Last weekend I took my first ever visit to The Wallace Collection, which is a museum full of paintings, sculptures and furniture collected by multiple generations of the same family. When I was younger I had no idea this was just behind Oxford Street, and a lot of shoppers in that area have probably been blissfully unaware of its existence. Of course, even if I had known back then, I wouldn’t have been interested, as I was never into art as a child, and didn’t pay it much attention for a while as I got older.
However, since moving to London, I’ve been able to start exploring and developing an appreciation for artworks and visiting galleries, particularly thanks to guided tours and other interactive and accessible methods of exploring such spaces. As very much an art novice, I am enjoying learning about it and seeing some of the delights on offer. It’s like a fascinating new world, more so than I’d initially expected perhaps. So that was one reason I was looking forward to this visit.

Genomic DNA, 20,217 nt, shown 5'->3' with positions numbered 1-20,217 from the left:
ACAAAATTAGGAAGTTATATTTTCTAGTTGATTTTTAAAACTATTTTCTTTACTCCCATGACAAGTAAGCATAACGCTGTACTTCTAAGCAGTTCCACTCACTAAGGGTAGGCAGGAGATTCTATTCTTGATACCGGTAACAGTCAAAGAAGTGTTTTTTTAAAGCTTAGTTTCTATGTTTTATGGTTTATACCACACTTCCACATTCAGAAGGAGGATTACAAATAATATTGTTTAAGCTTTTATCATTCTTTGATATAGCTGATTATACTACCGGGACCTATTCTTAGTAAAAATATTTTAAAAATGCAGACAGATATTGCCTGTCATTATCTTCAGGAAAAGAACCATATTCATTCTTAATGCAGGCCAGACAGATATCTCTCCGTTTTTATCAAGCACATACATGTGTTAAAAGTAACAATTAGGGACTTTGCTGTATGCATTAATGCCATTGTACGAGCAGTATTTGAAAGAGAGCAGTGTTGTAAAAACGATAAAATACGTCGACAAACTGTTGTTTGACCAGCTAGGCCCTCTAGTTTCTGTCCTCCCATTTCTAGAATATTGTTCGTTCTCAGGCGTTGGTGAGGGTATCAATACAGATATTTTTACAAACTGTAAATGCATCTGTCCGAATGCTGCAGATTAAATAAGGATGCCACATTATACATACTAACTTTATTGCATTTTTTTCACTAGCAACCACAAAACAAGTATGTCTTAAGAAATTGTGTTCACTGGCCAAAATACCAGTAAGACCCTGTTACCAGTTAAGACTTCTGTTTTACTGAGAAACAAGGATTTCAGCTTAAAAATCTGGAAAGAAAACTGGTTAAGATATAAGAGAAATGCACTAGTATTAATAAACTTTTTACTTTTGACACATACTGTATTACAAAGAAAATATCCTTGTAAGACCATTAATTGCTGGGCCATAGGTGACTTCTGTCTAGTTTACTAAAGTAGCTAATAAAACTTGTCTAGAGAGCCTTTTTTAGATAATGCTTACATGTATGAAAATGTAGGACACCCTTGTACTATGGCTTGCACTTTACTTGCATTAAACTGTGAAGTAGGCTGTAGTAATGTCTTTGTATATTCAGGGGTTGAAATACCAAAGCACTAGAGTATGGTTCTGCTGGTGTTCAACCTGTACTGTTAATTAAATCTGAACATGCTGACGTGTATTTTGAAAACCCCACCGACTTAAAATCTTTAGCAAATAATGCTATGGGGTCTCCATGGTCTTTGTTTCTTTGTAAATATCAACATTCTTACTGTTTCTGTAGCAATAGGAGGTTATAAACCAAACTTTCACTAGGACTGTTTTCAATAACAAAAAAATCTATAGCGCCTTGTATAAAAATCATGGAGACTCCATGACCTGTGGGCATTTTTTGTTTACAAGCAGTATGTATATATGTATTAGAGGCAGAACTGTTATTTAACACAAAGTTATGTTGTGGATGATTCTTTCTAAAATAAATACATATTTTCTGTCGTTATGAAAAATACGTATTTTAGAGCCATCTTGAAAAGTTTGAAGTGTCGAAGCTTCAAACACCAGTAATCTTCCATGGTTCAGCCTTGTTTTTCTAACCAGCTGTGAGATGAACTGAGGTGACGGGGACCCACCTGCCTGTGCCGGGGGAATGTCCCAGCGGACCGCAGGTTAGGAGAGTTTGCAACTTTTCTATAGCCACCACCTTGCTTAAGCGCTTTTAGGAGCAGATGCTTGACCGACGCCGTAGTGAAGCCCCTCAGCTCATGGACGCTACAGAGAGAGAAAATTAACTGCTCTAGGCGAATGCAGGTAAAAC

This was also the third and final outing I was doing as part of a PhD study into museum accessibility for the visually impaired, being worked on by Rafie Cecilia. Our previous visits were at the Victoria & Albert Museum last year, and the Museum of London in February. I also met her again during the ultrahaptics testing at the V&A earlier this month, but that was for a different study. It’s always a pleasure meeting her, and it’s wonderful that she’s putting so much time and effort into this work, to support people like myself who find it harder to explore museums compared to normally sighted people. And now she and her colleague Maryam Bandukda have set up the , bringing together researchers to discuss disability innovation and accessible technology, which is great. So I was glad to be meeting Rafie again.
And talking of accessibility, that sounded really good in this museum as well, with the website stating that they had an audio guide for the visually impaired, plus Rafie had recommended a special app I could use to find out more about the artworks. So that was another big reason for me to go. I’d heard very good things about the Wallace Collection, and getting information about the various exhibits sounded like it would be pretty easy. So now I want to tell you how it all went.
Continue reading “The Wallace Collection”